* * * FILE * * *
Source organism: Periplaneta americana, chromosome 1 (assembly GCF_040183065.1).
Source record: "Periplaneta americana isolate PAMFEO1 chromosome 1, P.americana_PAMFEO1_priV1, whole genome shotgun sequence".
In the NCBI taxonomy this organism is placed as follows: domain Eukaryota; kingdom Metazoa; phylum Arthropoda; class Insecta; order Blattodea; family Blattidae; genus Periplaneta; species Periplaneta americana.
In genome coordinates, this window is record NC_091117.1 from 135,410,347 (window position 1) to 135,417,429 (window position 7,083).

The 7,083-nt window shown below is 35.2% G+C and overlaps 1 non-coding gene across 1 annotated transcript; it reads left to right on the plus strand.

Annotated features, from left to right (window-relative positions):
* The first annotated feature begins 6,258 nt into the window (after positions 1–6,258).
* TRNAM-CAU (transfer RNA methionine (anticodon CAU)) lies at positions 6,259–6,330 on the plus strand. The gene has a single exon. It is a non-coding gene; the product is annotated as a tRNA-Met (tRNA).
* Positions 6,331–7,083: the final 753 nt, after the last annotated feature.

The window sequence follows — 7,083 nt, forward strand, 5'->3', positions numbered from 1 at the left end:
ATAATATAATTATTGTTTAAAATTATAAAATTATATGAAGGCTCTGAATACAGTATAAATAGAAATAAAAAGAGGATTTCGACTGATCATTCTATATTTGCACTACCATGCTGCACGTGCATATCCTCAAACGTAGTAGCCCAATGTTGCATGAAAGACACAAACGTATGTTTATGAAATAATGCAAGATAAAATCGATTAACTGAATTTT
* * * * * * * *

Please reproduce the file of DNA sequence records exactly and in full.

Source organism: Periplaneta americana, chromosome 1 (assembly GCF_040183065.1).
Source record: "Periplaneta americana isolate PAMFEO1 chromosome 1, P.americana_PAMFEO1_priV1, whole genome shotgun sequence".
In the NCBI taxonomy this organism is placed as follows: domain Eukaryota; kingdom Metazoa; phylum Arthropoda; class Insecta; order Blattodea; family Blattidae; genus Periplaneta; species Periplaneta americana.
In genome coordinates, this window is record NC_091117.1 from 135,410,347 (window position 1) to 135,417,429 (window position 7,083).

The 7,083-nt window shown below is 35.2% G+C and overlaps 1 non-coding gene across 1 annotated transcript; it reads left to right on the plus strand.

Annotated features, from left to right (window-relative positions):
* The first annotated feature begins 6,258 nt into the window (after positions 1–6,258).
* TRNAM-CAU (transfer RNA methionine (anticodon CAU)) lies at positions 6,259–6,330 on the plus strand. The gene has a single exon. It is a non-coding gene; the product is annotated as a tRNA-Met (tRNA).
* Positions 6,331–7,083: the final 753 nt, after the last annotated feature.

The window sequence follows — 7,083 nt, forward strand, 5'->3', positions numbered from 1 at the left end:
ATAATATAATTATTGTTTAAAATTATAAAATTATATGAAGGCTCTGAATACAGTATAAATAGAAATAAAAAGAGGATTTCGACTGATCATTCTATATTTGCACTACCATGCTGCACGTGCATATCCTCAAACGTAGTAGCCCAATGTTGCATGAAAGACACAAACGTATGTTTATGAAATAATGCAAGATAAAATCGATTAACTGAATTTT